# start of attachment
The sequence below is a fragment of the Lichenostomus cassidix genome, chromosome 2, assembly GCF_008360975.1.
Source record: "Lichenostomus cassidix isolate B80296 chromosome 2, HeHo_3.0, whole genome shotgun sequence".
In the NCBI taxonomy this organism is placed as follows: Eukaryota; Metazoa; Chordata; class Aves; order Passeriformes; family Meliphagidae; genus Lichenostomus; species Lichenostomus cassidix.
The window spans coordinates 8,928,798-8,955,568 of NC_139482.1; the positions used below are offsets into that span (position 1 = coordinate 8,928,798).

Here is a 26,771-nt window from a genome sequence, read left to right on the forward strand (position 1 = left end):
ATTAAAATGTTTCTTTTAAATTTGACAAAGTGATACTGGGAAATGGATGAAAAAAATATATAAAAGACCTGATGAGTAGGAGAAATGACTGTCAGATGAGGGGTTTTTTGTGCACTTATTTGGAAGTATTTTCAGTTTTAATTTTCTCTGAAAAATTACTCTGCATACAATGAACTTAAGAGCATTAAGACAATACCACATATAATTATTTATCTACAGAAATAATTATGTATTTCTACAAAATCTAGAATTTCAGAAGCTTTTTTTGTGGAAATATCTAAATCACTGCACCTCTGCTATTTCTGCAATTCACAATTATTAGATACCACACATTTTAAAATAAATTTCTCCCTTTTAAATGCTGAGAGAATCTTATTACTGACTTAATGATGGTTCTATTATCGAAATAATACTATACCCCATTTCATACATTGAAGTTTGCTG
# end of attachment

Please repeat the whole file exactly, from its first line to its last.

The sequence below is a fragment of the Lichenostomus cassidix genome, chromosome 2, assembly GCF_008360975.1.
Source record: "Lichenostomus cassidix isolate B80296 chromosome 2, HeHo_3.0, whole genome shotgun sequence".
In the NCBI taxonomy this organism is placed as follows: Eukaryota; Metazoa; Chordata; class Aves; order Passeriformes; family Meliphagidae; genus Lichenostomus; species Lichenostomus cassidix.
The window spans coordinates 8,928,798-8,955,568 of NC_139482.1; the positions used below are offsets into that span (position 1 = coordinate 8,928,798).

Here is a 26,771-nt window from a genome sequence, read left to right on the forward strand (position 1 = left end):
ATTAAAATGTTTCTTTTAAATTTGACAAAGTGATACTGGGAAATGGATGAAAAAAATATATAAAAGACCTGATGAGTAGGAGAAATGACTGTCAGATGAGGGGTTTTTTGTGCACTTATTTGGAAGTATTTTCAGTTTTAATTTTCTCTGAAAAATTACTCTGCATACAATGAACTTAAGAGCATTAAGACAATACCACATATAATTATTTATCTACAGAAATAATTATGTATTTCTACAAAATCTAGAATTTCAGAAGCTTTTTTTGTGGAAATATCTAAATCACTGCACCTCTGCTATTTCTGCAATTCACAATTATTAGATACCACACATTTTAAAATAAATTTCTCCCTTTTAAATGCTGAGAGAATCTTATTACTGACTTAATGATGGTTCTATTATCGAAATAATACTATACCCCATTTCATACATTGAAGTTTGCTG